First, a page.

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Cyprus Towns & Villages - Limassol

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Information on Limassol, the second largest city in Cyprus

Limassol Old Town                   Photo © CyprusExpat.co.uk

Limassol or Lemesos (Greek: Λεμεσός, Lemesós; Turkish: Limasol or Leymosun; Armenian: Լիմասոլ) is the second-largest city in Cyprus. Limassol municipality has a population of 101,000, while the metropolitan area has a population of 183,656. It is the largest city in geographical size, and Limassol municipality is the largest and most populous on the island. The city is located on Akrotiri Bay on the island's southern coast, and it is the capital of Limassol District, which has a population of 235,000.

Limassol is one of the busiest ports of the Mediterranean transit trade and the largest port in Cyprus. It has also become one of the most important tourism, trade, and service-providing centres in the area. Limassol is renowned for its extensive cultural traditions, and is home to the Cyprus University of Technology. A wide spectrum of activities and a number of museums and archaeological sites are available to the interested visitor. Consequently, Limassol attracts a wide range of tourists mostly during an extended summer season to be accommodated in a wide range of hotels and apartments. A large marina is currently being constructed near the old town.

Limassol was built between two ancient cities, Amathus and Kourion, and during Byzantine rule it was known as Neapolis (new town). Limassol's historical centre is located around its medieval castle and the Old Port. Today the city spreads along the Mediterranean coast and has extended much farther than the castle and port, with its suburbs stretching along the coast to Amathus. To the west of the city is the Akrotiri Sovereign Base Area, part of the British Overseas Territory of Akrotiri and Dhekelia.

History

Venetian Rule

Cyprus was sold in AD 1489 to Venice by the Cypriot Queen Catherine Cornaro. The Venetians did not have Cyprus' best interest at heart, they were only interested in receiving the taxes and in exploiting the country’s resources. The Venetians strengthened the Castle of Limassol.

Under The Ottoman Empire

The Ottoman Empire invaded Cyprus in 1570–1571 and occupied it. Limassol was conquered in July 1570 without any resistance. Descriptions of different visitors inform us that the town of Limassol looked like a village with a significant population. The Christians used to live in small houses with such low doorways, that one had to bend in order to enter. This was a deliberate design in order to prevent the Ottomans from entering their houses while riding a horse.

Some neighbourhoods, mostly to the east of the city were predominantly Greek, to the west predominantly Turkish with an evenly mixed area around the castle. The church played an important role in the education of Greeks during the years 1754–1821. During those years new schools were set up in all the towns. Greek intellectuals used to teach Greek history, Turkish and French. The following schools operated in the town of Limassol:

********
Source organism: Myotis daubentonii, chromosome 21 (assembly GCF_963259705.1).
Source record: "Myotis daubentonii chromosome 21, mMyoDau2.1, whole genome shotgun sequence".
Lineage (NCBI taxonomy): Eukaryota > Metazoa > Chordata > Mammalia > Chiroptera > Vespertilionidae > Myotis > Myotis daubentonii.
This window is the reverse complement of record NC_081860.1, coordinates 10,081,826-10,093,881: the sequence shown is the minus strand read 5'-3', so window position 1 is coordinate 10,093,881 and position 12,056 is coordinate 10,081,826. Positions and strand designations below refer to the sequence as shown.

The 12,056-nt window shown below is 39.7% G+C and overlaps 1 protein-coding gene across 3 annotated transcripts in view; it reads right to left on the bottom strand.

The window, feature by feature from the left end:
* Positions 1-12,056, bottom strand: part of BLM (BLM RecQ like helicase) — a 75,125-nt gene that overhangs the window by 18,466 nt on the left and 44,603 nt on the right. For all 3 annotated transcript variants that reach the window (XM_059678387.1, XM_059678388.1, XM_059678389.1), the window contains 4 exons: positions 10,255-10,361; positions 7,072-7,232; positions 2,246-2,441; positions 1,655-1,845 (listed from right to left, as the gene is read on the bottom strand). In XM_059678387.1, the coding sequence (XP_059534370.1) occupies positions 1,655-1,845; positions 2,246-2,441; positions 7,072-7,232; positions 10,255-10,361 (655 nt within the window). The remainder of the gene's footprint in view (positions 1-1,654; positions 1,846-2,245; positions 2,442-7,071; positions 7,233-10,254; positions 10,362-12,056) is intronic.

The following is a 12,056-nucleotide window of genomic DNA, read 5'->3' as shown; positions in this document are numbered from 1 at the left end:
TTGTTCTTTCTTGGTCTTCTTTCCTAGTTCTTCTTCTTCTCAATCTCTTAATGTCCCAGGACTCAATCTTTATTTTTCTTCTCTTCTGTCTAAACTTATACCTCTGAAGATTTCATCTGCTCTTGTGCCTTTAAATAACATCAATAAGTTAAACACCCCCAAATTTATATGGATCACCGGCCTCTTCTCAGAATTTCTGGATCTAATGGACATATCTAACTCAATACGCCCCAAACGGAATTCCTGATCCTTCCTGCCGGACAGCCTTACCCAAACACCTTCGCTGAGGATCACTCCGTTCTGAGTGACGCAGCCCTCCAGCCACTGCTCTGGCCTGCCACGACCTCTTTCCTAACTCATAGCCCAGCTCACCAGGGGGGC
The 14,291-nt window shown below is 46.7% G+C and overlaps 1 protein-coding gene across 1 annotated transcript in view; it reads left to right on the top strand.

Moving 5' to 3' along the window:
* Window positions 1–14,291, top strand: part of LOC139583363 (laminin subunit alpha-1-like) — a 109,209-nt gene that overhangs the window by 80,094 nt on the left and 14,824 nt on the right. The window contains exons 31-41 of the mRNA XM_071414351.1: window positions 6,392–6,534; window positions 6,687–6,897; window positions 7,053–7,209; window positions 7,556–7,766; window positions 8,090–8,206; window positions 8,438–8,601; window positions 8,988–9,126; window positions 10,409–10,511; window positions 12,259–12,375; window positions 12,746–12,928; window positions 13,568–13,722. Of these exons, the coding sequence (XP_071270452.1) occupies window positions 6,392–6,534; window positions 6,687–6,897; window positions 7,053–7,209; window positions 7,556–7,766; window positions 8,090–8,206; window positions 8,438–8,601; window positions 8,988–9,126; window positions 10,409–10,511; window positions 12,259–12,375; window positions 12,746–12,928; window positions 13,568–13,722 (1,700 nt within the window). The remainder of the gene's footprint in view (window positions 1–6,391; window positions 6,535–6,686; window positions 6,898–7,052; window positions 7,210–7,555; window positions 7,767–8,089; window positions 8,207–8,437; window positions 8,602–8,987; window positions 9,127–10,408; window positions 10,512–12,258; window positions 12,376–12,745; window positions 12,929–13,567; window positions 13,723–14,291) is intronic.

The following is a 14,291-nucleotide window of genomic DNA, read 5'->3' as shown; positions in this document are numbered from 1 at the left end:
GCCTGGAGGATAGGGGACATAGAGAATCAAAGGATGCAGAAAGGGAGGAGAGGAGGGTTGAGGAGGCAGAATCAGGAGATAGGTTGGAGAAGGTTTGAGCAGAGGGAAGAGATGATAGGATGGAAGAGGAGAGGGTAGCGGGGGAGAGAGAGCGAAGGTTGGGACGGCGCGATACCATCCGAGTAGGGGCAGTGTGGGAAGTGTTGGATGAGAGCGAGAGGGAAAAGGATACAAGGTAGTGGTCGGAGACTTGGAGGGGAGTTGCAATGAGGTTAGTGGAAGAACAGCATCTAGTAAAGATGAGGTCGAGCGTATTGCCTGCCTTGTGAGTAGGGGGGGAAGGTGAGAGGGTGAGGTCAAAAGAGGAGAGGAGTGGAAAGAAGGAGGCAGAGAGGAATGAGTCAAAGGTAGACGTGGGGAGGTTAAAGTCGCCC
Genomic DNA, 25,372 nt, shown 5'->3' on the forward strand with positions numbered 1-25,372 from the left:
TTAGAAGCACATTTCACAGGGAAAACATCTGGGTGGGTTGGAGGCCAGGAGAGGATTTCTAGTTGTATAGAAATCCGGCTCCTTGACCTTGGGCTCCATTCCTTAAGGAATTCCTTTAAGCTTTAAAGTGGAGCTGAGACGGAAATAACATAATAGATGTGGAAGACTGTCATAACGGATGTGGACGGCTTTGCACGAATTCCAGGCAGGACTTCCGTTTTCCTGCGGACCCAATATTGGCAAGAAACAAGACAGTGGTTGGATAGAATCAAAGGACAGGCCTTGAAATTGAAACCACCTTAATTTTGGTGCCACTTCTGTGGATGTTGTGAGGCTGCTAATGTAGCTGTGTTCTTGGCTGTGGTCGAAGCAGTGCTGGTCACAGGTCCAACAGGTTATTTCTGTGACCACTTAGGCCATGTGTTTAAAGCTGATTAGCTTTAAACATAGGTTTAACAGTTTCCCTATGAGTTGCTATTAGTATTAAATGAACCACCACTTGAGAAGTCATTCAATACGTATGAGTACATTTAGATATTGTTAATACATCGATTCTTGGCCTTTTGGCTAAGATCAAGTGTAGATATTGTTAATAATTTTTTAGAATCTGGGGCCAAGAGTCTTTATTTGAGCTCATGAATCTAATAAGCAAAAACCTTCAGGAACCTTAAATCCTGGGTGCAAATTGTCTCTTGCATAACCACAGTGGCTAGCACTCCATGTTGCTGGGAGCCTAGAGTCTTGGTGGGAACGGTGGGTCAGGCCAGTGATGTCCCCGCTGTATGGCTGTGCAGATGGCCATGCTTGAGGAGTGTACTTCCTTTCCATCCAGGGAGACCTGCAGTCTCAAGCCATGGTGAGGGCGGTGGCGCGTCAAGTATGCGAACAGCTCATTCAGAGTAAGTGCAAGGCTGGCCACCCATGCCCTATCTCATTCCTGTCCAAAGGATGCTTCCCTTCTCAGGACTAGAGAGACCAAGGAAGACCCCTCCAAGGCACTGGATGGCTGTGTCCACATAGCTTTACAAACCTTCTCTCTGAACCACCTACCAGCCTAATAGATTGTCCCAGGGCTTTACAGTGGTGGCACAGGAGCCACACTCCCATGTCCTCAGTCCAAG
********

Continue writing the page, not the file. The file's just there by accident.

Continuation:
The Greek School which was established in 1819.
The first public school which was established in 1841.
The Girls’ School which was established in 1861.

Btitish Colonial Administration

The British took over in Cyprus in 1878. The first British governor of Limassol was Colonel Warren. He showed a particular interest in Limassol and even from the very first days the condition of the town showed an improvement. The roads were cleaned, the animals were removed from the centre, roads were fixed, trees were planted and docks were constructed for the loading and unloading of those ships that were anchored off-shore. Lanterns for the lighting of the central areas were also installed in the 1880. In 1912, electricity replaced the old lanterns.

From the very first years of the British occupation, a post office, a telegraph office and a hospital began to operate. In 1880 the first printing press started working. It was in this printing press that the newspapers Alithia and Anagennisis were published in 1897. The newspaper Salpinx was published at the same time.

At the end of the 19th century the very first hotels began to operate. Among these were Europe and Amathus.

These changes that the British brought about contributed to the development of an intellectual and artistic life. Schools, theaters, clubs, art galleries, music halls, sport societies, football clubs etc. were all set up and meant a great deal to the cultural life of Limassol.

Economy

The development of tourism in Limassol began after 1974 when the Turkish invaders occupied Famagusta and Kyrenia, the principal tourist resorts of Cyprus. Limassol has a lot of beaches, suitable for sunbathing and swimming. A bathing beach with all the necessary facilities, provided by the «Cyprus Tourism Organisation» (CTO), is operating in the town of Limassol, in «Dasoudi» area.

Limassol became the major sea port of the Republic of Cyprus in 1974. Before 1974, that role had been filled by Famagusta which is now located in the Turkish controlled part of the island which is not recognised as a legal port by any country except Turkey.